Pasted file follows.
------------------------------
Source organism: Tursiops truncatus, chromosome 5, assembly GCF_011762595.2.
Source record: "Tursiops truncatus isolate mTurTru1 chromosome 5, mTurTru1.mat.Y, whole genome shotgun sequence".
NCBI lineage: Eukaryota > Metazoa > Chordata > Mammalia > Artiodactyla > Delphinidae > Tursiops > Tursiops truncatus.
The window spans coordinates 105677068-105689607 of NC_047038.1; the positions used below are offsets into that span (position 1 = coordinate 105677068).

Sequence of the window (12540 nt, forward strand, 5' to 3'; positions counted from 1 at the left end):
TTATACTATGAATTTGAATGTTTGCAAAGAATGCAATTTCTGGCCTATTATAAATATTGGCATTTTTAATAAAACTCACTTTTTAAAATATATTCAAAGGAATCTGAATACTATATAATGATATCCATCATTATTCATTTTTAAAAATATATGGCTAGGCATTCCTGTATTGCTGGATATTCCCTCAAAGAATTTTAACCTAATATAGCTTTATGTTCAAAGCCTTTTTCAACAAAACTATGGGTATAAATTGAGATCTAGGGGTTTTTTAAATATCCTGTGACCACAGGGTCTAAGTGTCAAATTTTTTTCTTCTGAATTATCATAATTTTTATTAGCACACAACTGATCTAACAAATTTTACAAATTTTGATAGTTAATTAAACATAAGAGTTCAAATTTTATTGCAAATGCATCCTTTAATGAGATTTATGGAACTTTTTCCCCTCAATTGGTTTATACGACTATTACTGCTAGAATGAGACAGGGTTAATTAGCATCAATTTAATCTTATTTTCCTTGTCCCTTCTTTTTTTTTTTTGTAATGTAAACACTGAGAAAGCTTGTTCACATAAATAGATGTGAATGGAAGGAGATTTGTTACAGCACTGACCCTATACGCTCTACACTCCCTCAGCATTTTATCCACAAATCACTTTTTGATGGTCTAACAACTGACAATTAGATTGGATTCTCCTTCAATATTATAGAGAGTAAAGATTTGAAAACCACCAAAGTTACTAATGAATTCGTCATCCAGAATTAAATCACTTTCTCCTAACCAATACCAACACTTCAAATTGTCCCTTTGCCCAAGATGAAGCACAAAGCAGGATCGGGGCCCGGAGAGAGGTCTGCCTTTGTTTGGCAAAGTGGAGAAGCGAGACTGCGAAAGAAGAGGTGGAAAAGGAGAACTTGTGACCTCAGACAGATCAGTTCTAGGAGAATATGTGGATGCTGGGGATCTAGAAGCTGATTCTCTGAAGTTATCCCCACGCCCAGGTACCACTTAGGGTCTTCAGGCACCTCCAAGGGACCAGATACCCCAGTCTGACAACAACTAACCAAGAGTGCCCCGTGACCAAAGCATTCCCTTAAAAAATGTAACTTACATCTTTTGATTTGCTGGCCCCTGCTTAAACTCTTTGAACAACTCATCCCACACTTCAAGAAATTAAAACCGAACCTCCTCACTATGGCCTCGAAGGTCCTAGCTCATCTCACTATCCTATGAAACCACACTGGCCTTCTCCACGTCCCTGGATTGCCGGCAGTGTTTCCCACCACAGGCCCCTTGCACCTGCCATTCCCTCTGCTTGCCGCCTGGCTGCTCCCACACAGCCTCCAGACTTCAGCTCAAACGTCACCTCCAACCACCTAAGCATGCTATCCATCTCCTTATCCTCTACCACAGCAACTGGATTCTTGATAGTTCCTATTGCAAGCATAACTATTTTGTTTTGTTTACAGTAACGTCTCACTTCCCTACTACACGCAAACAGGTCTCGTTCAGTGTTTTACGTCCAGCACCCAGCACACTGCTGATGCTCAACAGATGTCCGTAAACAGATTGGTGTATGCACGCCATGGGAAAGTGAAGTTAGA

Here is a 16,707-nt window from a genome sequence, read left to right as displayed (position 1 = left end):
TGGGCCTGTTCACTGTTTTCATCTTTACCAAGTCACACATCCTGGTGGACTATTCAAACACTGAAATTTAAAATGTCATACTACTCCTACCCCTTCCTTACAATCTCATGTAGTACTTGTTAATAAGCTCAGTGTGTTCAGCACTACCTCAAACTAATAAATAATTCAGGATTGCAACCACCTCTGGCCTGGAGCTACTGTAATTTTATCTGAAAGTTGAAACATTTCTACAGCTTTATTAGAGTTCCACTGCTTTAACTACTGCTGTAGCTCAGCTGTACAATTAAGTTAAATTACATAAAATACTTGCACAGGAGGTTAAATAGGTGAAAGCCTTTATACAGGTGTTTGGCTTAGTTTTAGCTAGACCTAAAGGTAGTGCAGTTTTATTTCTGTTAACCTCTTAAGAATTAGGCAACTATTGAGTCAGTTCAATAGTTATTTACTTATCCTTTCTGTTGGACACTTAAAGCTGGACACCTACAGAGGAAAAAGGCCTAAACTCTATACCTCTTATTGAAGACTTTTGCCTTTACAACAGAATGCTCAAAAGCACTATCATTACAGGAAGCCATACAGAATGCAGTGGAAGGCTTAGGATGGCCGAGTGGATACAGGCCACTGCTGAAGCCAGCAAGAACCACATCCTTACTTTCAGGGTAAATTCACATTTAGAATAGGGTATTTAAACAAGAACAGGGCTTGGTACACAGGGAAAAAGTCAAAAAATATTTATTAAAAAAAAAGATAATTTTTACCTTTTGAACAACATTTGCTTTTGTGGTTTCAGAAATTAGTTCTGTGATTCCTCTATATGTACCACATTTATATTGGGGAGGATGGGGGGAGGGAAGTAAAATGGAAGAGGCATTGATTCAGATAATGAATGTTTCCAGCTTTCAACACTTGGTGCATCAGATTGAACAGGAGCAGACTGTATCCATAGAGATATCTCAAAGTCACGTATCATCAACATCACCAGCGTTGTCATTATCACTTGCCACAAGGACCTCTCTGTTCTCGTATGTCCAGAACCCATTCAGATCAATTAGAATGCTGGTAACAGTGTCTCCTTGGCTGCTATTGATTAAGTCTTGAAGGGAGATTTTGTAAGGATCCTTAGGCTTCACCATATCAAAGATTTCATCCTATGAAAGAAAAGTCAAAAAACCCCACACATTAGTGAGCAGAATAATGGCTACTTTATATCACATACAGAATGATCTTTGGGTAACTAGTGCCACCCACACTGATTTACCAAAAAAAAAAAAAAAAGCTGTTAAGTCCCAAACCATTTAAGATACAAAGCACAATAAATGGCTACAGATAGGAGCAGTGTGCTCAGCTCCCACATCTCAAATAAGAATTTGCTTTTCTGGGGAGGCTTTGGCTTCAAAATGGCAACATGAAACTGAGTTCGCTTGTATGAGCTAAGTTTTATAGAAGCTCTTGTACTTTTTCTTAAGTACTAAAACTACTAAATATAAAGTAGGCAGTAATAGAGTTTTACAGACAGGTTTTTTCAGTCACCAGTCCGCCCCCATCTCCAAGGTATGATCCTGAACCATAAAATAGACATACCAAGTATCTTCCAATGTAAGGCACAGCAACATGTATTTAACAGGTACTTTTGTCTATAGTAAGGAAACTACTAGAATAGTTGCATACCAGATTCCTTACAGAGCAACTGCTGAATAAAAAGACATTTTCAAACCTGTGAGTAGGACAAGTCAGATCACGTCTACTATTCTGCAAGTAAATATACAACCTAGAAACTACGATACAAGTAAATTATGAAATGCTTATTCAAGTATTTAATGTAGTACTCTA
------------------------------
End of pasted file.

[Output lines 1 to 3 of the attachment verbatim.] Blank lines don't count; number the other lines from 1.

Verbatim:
Source organism: Tursiops truncatus, chromosome 5, assembly GCF_011762595.2.
Source record: "Tursiops truncatus isolate mTurTru1 chromosome 5, mTurTru1.mat.Y, whole genome shotgun sequence".
NCBI lineage: Eukaryota > Metazoa > Chordata > Mammalia > Artiodactyla > Delphinidae > Tursiops > Tursiops truncatus.